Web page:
"Okay, now for the 'two's'..."
Joseph was almost shaken from his seat by the eruption of groans and the domino-rally of thuds from foreheads striking hardwood. The teacher was untouched by this display and continued as she would, clearing the dark green board with her eraser and swiftly adapting the provided numerals for the next lesson.
Fortunately, a ray of hope mediated for the hapless students in the form of a timid rapping on the obscured side of the door. From the far left end of the room a pig-tailed little girl's head popped up and perkily announced, "Someone's here, Miss Holt!"
"All right," several low echoes revered the break in class.
"Come in," Miss Holt bid the stranger inside, not deterred from her writing.
Classes anticipated moments like these. Usually messages throughout the facility were exchanged through a relay of willing helpers--often kids who volunteered to abandon their assignments and run the halls for a whole day. Of course, a duty like that was reserved only for the obedient and trustworthy, so that excluded a giant percentage of those who would have leapt at the ticket to ditch school.
The arrival of a message most often signified one of two things: the teacher was about to be summoned away to leave her students unattended (the cause was irrelevant to the children, for they relished the diversion all the same), or grade slips were to be distributed, as they were every six or seven weeks, in order to inform the children of their... academic progress. The latter was given less than comical regard, and most loaned their prayers to the former, although both guaranteed that the lesson would be interrupted, which was always welcome.
The door crept open and a boy uneasily snuck his way in, as if he were trespassing on a neighbor's lawn and keeping peeled eyes for the watchdog. He brandished a pencil box in his hands and a yellow paper slip, which he delivered to Miss Holt after feebly wandering to the front of the room. His wide gaze inhaled the foreign environment.
The alert students fixed their eyes on the newcomer. Instead of passing the message off and darting away, as was customary, the boy dumbly stood by, crippled by the mannerisms of one who is lost, as the teacher skimmed over the note's scratchy handwriting.
He was strange. Joseph peered at him quizzically, vexed by an inability to recognize him. He was within Joseph's age group, judging by appearances (by the same method he could easily cite some in the same room that tragically weren't). He was short and well fed, not pudgy or scrawny, but actually quite fit and able. His healthy boyish complexion was marred by a strip of light freckles crossing the bridge of his nose. Eyes sharp with the hue of blue ice suited his sea-colored tunic, one arguably a size too large. Under similar questioning were the pale canvas shorts hanging below his knees.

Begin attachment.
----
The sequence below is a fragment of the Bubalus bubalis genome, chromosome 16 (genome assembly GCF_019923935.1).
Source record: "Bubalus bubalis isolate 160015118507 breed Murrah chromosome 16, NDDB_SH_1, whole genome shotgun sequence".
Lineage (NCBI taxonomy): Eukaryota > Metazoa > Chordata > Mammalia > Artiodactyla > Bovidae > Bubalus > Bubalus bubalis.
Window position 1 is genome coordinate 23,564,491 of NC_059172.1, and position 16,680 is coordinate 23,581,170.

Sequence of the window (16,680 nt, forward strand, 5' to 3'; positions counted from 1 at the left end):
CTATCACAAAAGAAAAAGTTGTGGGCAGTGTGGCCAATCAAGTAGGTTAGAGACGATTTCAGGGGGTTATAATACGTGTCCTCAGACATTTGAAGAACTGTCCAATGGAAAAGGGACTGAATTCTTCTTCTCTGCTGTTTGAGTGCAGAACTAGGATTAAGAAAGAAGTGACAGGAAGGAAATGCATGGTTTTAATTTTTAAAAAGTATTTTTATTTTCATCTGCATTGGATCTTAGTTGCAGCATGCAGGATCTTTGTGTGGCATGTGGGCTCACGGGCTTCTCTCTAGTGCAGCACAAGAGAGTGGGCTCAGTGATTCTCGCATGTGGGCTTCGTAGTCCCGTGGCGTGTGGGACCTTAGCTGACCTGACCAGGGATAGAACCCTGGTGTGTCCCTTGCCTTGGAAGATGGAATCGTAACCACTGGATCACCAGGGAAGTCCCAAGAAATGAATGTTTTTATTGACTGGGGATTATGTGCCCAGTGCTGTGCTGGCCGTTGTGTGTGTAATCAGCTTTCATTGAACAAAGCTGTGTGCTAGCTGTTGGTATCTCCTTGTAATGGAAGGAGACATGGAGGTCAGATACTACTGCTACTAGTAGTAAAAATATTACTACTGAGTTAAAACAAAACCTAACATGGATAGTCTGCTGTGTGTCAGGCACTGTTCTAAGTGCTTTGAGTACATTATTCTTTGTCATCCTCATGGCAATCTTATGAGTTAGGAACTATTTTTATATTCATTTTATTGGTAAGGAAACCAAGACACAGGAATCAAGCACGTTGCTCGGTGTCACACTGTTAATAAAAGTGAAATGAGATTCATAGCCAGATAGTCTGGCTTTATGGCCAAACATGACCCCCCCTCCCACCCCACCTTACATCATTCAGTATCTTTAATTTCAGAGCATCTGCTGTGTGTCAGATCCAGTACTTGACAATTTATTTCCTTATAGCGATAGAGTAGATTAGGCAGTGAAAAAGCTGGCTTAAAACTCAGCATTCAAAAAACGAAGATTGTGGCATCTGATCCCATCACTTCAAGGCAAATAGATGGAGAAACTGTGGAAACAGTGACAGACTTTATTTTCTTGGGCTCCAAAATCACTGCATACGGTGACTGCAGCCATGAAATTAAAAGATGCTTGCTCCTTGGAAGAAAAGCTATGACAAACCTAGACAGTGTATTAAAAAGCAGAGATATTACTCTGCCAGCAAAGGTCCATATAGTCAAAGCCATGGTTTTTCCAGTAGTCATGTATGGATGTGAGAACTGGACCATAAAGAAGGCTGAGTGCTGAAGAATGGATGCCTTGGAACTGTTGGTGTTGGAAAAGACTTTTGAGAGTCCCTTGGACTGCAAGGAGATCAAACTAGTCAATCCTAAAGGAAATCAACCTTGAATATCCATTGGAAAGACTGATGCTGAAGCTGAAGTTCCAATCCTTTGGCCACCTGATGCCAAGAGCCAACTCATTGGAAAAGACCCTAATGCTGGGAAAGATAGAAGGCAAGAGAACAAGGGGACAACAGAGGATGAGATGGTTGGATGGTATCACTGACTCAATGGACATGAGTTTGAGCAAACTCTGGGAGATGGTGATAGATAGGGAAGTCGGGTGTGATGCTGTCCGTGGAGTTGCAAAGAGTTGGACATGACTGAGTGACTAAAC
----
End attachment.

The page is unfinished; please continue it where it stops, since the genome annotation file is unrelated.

Detracting from all the aforementioned was his hair--unruly spikes of bright crimson arrayed in such a reckless fashion upon him that he could be mistaken for a medieval court-jester. The white headband reeling a few tufts away from his eyes did little good.
"Hel-lo, circus is in town," murmured an older kid near the tail of the rows, and ripples of snickers grew from him.
Miss Holt's brows wrinkled into perplexity and her gaze bounced from the patiently waiting boy to the note slip and back. Her countenance soon melted into a pleasant smile.
"Well young man, I suppose you're in the right place then." Padding her fingertips on her chest, she introduced, "I'm Miss Holt. Welcome to my class." She spun and started to speak to the whole group. "Everyone! I'd like your attention, please. We have a new student here today."
Before too many surprised exclamations could ring up the instructor projected her announcement over them. "I'd like you to meet Cruno. He'll be joining us from now on."
A somewhat indignant shadow cast over the boy who was lured into the spotlight. "That's Crono," he corrected the absurd pronunciation.
"Oh." Miss Holt readjusted her composure and checked the yellow slip again. "Sorry. Well Crono, take a seat. There's room in the back behind Joseph." She indicated a vague area somewhere near the rear shelves and returned to the blackboard.
Crono gathered his cardboard box close to him and blindly meandered down the nearest aisle, hoping to hone in on a vacant desk and duck out of view before the incessant staring from his new classmates began to unnerve him. An inconsiderate leg stretched across the narrow void, hooked its heel on the chair directly across, and barred his path. Crono scuffed to a halt at the obstacle and lifted his face to the one hindering his way.
He was an elder boy. Long, slender bones comprised the awkward form that reclined into his spacious dark shirt and denim pants thick with large folds. Dull blonde hair capped his head and furred his forearms, which were lazily draped over the back of his chair. His misty gray eyes coldly burned Crono--a contradictory characteristic that was furthered by the lad's sardonic grin.